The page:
On Tuesday, Kenyans will go to the polls to elect their next president. But a number of incidents have tensions running high before voting even begins.
Current President Uhuru Kenyatta is expected to win, but the election might be closer than most people expected.
That's in part due to a bad drought that has been ongoing since late 2016.
Opposition leader Raila Odinga has used the drought to his advantage, tapping into public anger over government corruption and a failure by Kenyatta to mitigate the effects of the drought.
Kenya is a poor country. Nearly half of its population lives in poverty, and the drought has had huge impacts on food security. The costs of staple foods like maize flour, milk and sugar have risen by double-digit percentages.
And that anger and fear has manifested itself as violence in certain parts of the country. An estimated 20 people have died due to violence between nomadic herders and white settlers.
The drought has forced the herders farther afield to look for grazing land, which in turn has brought to the surface long-held resentment those herders had for white minority property owners who held large swaths of land.
There have been a number of other incidents ahead of the election that have some worried about possible violence, including an 18-hour siege at the vice president's country estate.
A senior election official was also found dead in a forest outside Kenya's capital of Nairobi. Officials say it's possible he was tortured before being killed.
And opposition leader Odinga has already raised concerns of election rigging. The military confirmed the existence of a document Odinga says proves the army plans to help Kenyatta win.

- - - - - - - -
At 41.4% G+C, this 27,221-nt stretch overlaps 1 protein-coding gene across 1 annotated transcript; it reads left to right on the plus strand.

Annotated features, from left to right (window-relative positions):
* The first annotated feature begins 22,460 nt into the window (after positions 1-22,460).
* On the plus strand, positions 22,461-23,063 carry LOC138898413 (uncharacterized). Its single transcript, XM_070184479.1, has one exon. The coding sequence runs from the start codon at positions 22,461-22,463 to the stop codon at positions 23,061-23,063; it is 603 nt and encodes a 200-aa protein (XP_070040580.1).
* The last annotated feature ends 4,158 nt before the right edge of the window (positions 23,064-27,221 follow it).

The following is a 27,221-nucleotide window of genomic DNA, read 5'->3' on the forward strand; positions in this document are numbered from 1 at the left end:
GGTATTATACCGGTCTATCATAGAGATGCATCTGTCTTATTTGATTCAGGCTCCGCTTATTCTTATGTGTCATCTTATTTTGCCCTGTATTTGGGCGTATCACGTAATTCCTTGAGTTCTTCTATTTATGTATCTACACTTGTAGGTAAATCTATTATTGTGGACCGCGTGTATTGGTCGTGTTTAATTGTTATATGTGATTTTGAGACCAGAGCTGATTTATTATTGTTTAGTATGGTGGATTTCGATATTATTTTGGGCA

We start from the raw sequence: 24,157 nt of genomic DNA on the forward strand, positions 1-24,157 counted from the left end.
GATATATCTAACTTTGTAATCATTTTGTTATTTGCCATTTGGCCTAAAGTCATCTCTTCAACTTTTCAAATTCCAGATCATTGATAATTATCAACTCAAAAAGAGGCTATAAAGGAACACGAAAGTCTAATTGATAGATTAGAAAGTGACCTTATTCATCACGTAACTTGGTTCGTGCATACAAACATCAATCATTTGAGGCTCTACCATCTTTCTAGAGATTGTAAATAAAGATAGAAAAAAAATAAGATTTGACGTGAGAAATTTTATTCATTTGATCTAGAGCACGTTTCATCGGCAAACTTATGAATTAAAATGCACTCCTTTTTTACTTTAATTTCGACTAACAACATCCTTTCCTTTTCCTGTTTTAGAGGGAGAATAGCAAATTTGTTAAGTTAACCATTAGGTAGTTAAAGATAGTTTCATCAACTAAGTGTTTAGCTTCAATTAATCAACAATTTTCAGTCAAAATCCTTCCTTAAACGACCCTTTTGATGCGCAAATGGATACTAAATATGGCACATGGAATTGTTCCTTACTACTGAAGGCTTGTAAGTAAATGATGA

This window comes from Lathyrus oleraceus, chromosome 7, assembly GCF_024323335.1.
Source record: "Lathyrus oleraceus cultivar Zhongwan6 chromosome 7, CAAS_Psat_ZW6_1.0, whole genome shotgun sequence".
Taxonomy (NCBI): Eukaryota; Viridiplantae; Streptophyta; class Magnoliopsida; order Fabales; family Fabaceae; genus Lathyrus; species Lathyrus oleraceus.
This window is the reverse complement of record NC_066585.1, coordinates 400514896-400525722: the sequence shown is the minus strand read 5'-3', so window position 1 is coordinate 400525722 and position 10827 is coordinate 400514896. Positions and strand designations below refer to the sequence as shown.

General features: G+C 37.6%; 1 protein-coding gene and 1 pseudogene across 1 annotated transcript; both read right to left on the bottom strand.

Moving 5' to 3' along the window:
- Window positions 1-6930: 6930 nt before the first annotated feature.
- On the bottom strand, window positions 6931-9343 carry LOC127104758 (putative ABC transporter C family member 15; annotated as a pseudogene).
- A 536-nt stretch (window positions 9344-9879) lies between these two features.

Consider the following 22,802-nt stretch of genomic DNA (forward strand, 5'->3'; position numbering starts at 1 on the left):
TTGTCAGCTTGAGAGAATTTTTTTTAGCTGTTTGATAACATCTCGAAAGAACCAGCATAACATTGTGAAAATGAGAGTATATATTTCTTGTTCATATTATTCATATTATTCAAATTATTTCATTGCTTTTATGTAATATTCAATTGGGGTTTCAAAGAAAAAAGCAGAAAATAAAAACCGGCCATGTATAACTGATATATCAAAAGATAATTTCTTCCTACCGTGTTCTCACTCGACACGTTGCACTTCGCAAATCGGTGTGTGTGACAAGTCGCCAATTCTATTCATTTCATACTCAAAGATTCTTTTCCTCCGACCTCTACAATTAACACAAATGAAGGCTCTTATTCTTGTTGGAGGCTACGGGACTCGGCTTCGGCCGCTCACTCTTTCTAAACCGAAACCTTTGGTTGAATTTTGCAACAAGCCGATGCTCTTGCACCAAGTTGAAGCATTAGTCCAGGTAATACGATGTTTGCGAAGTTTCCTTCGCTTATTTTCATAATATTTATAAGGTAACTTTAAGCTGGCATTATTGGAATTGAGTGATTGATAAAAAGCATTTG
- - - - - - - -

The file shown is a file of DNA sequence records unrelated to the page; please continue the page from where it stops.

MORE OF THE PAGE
Post-election violence is a real possibility for Kenya. While the country's last election was peaceful, the 2007 one wasn't.
Political and ethnic tensions exploded into bloodshed after Odinga — who lost to then-President Mwai Kibaki — claimed the election was rigged.
Over 1,000 people were killed, and about 600,000 fled their homes because of the violence. It was only after former United Nations Secretary-General Kofi Annan negotiated a power-sharing agreement in 2008 that violence ceased.
While the recent events are worrying, many Kenyans are optimistic about the vote. They expect changing demographics and new technology to help keep the vote fair and peaceful.
On Monday, former U.S. President Barack Obama — whose father was from Kenya — urged Kenyans to work toward a "peaceful and credible" election and said all disputes should be resolved peacefully. The Carter Center is also conducting an observer mission around the election to provide outside oversight and ensure more people trust the results.